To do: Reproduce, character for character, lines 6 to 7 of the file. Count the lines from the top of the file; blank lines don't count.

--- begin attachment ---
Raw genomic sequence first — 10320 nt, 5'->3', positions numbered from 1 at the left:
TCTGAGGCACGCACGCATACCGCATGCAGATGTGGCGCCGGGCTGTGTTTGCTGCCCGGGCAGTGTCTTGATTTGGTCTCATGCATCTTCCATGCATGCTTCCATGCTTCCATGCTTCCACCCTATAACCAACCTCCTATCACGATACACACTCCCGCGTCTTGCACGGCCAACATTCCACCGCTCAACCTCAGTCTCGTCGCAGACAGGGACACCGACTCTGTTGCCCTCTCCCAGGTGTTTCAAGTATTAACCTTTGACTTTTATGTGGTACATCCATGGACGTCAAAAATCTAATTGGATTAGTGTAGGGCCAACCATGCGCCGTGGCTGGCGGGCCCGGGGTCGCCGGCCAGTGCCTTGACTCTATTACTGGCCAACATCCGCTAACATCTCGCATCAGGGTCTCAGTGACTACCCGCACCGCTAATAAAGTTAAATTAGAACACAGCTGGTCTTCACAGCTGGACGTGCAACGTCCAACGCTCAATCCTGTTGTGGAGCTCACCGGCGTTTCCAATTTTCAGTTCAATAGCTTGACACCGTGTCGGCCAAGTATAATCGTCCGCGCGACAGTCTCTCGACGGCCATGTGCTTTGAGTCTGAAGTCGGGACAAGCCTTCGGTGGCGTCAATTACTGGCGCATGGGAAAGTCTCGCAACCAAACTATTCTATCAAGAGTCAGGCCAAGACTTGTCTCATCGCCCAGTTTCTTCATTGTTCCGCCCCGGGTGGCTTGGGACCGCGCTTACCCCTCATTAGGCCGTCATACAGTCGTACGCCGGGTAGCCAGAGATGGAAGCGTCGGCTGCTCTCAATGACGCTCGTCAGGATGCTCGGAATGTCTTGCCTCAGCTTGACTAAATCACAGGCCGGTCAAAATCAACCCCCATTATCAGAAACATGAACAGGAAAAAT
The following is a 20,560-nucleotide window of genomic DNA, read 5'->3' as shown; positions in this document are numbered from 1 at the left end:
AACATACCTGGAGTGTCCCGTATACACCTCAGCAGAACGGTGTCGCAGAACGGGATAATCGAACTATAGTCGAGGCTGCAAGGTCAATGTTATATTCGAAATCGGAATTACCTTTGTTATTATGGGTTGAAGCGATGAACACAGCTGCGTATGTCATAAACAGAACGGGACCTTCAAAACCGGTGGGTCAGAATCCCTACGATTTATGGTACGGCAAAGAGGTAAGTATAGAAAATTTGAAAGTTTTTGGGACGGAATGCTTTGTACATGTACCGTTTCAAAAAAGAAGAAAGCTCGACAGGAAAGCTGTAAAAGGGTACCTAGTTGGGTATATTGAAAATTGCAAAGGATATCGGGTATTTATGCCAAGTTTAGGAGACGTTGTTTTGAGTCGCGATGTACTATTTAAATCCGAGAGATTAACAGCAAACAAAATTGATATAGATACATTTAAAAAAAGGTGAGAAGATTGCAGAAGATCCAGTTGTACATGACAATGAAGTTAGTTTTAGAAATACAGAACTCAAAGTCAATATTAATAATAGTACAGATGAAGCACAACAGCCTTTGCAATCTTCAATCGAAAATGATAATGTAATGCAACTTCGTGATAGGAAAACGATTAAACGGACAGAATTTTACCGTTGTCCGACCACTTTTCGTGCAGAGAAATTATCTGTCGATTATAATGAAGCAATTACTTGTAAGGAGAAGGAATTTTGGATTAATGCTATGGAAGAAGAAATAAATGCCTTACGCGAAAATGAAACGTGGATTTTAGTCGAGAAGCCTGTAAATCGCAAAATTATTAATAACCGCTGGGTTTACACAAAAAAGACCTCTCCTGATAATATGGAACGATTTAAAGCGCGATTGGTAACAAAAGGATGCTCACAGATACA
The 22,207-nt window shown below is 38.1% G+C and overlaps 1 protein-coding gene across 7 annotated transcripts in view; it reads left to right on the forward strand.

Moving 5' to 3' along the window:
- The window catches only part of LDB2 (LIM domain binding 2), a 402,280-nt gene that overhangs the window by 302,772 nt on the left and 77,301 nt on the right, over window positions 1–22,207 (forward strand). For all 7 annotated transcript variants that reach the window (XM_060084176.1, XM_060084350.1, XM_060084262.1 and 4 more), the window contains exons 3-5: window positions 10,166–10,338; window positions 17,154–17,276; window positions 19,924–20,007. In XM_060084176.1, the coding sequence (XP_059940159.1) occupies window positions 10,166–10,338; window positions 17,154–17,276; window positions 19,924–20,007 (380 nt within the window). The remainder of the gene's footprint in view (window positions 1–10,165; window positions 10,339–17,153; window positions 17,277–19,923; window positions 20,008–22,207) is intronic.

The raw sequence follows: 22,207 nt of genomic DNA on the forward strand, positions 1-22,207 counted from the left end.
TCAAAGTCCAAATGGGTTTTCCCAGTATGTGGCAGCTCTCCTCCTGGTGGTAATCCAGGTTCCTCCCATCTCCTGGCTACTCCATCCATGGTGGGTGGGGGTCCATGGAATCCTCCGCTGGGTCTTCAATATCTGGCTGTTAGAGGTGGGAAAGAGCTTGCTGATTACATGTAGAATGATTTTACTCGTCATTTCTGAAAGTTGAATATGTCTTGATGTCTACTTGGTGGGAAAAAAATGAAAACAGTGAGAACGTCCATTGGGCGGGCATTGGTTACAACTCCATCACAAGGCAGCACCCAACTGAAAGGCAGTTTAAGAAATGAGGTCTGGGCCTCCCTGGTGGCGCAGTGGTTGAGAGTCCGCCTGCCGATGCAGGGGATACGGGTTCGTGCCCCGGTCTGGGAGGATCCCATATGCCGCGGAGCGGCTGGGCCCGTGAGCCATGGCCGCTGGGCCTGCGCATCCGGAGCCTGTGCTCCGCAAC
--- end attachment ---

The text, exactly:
Moving 5' to 3' along the window:
- The window catches only part of LDB2 (LIM domain binding 2), a 402,280-nt gene that overhangs the window by 302,772 nt on the left and 77,301 nt on the right, over window positions 1–22,207 (forward strand). For all 7 annotated transcript variants that reach the window (XM_060084176.1, XM_060084350.1, XM_060084262.1 and 4 more), the window contains exons 3-5: window positions 10,166–10,338; window positions 17,154–17,276; window positions 19,924–20,007. In XM_060084176.1, the coding sequence (XP_059940159.1) occupies window positions 10,166–10,338; window positions 17,154–17,276; window positions 19,924–20,007 (380 nt within the window). The remainder of the gene's footprint in view (window positions 1–10,165; window positions 10,339–17,153; window positions 17,277–19,923; window positions 20,008–22,207) is intronic.